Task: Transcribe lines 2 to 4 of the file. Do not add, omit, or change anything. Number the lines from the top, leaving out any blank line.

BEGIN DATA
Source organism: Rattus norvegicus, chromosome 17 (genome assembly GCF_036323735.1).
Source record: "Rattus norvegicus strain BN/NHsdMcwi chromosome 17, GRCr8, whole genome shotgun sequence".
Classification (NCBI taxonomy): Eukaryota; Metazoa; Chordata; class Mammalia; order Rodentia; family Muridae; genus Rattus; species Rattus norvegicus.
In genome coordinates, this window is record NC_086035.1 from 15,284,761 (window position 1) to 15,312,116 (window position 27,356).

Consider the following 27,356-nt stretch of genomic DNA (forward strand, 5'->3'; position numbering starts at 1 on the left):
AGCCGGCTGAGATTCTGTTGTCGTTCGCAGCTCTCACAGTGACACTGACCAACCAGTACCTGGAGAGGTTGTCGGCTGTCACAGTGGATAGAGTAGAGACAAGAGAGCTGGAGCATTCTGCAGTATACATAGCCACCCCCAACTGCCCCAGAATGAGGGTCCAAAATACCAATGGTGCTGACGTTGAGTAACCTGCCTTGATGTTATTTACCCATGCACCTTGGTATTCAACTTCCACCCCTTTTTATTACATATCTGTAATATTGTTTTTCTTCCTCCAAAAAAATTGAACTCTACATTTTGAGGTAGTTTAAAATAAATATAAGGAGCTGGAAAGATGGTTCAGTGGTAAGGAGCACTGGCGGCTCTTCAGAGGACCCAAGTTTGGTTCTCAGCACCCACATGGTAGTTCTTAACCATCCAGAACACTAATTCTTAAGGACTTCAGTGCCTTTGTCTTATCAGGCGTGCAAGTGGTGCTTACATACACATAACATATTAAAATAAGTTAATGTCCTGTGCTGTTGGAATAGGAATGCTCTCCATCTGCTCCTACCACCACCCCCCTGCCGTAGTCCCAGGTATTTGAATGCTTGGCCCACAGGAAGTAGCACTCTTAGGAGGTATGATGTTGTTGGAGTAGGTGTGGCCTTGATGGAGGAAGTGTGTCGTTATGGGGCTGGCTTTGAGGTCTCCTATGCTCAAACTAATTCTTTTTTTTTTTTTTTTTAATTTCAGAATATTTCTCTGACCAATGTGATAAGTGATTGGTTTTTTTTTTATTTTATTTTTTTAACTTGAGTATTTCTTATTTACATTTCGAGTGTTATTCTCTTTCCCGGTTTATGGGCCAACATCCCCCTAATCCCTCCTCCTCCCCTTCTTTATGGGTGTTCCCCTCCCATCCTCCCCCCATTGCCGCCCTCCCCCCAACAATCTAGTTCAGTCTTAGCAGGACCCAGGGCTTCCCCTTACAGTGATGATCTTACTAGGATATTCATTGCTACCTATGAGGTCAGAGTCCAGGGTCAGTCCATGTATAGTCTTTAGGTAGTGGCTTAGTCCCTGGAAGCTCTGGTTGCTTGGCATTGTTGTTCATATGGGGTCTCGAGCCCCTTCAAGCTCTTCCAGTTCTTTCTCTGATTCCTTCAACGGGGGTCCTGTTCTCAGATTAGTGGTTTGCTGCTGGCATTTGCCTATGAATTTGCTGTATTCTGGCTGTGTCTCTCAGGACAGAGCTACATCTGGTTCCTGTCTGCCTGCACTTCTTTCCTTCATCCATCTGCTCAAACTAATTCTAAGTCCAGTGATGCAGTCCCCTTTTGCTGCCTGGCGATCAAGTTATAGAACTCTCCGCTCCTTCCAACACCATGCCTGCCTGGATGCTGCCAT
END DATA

Source record: "Rattus norvegicus strain BN/NHsdMcwi chromosome 17, GRCr8, whole genome shotgun sequence".
Classification (NCBI taxonomy): Eukaryota; Metazoa; Chordata; class Mammalia; order Rodentia; family Muridae; genus Rattus; species Rattus norvegicus.
In genome coordinates, this window is record NC_086035.1 from 15,284,761 (window position 1) to 15,312,116 (window position 27,356).